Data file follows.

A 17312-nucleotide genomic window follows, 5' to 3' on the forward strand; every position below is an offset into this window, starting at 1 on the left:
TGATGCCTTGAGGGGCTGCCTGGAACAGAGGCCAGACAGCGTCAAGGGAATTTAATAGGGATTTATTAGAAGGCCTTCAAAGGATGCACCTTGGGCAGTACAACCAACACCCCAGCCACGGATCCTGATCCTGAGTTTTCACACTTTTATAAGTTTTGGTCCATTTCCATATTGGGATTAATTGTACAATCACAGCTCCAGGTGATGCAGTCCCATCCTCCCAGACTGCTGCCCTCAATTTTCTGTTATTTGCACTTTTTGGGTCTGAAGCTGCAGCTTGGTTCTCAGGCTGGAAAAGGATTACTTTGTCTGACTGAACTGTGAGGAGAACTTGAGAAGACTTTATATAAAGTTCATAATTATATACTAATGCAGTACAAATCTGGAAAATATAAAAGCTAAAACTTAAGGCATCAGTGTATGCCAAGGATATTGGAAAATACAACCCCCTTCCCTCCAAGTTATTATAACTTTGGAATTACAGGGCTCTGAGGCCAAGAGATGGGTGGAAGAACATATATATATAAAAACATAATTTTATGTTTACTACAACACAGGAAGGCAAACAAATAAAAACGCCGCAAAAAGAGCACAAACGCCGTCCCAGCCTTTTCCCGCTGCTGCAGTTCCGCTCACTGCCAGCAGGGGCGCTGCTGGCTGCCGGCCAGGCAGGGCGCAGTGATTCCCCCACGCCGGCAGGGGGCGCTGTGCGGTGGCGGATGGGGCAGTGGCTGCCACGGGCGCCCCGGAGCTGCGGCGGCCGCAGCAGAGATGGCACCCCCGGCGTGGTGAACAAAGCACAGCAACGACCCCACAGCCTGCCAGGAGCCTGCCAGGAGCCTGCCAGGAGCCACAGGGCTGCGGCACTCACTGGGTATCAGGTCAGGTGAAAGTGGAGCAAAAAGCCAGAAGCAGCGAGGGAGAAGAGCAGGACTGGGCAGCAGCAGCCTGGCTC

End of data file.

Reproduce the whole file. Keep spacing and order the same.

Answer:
A 17312-nucleotide genomic window follows, 5' to 3' on the forward strand; every position below is an offset into this window, starting at 1 on the left:
TGATGCCTTGAGGGGCTGCCTGGAACAGAGGCCAGACAGCGTCAAGGGAATTTAATAGGGATTTATTAGAAGGCCTTCAAAGGATGCACCTTGGGCAGTACAACCAACACCCCAGCCACGGATCCTGATCCTGAGTTTTCACACTTTTATAAGTTTTGGTCCATTTCCATATTGGGATTAATTGTACAATCACAGCTCCAGGTGATGCAGTCCCATCCTCCCAGACTGCTGCCCTCAATTTTCTGTTATTTGCACTTTTTGGGTCTGAAGCTGCAGCTTGGTTCTCAGGCTGGAAAAGGATTACTTTGTCTGACTGAACTGTGAGGAGAACTTGAGAAGACTTTATATAAAGTTCATAATTATATACTAATGCAGTACAAATCTGGAAAATATAAAAGCTAAAACTTAAGGCATCAGTGTATGCCAAGGATATTGGAAAATACAACCCCCTTCCCTCCAAGTTATTATAACTTTGGAATTACAGGGCTCTGAGGCCAAGAGATGGGTGGAAGAACATATATATATAAAAACATAATTTTATGTTTACTACAACACAGGAAGGCAAACAAATAAAAACGCCGCAAAAAGAGCACAAACGCCGTCCCAGCCTTTTCCCGCTGCTGCAGTTCCGCTCACTGCCAGCAGGGGCGCTGCTGGCTGCCGGCCAGGCAGGGCGCAGTGATTCCCCCACGCCGGCAGGGGGCGCTGTGCGGTGGCGGATGGGGCAGTGGCTGCCACGGGCGCCCCGGAGCTGCGGCGGCCGCAGCAGAGATGGCACCCCCGGCGTGGTGAACAAAGCACAGCAACGACCCCACAGCCTGCCAGGAGCCTGCCAGGAGCCTGCCAGGAGCCACAGGGCTGCGGCACTCACTGGGTATCAGGTCAGGTGAAAGTGGAGCAAAAAGCCAGAAGCAGCGAGGGAGAAGAGCAGGACTGGGCAGCAGCAGCCTGGCTC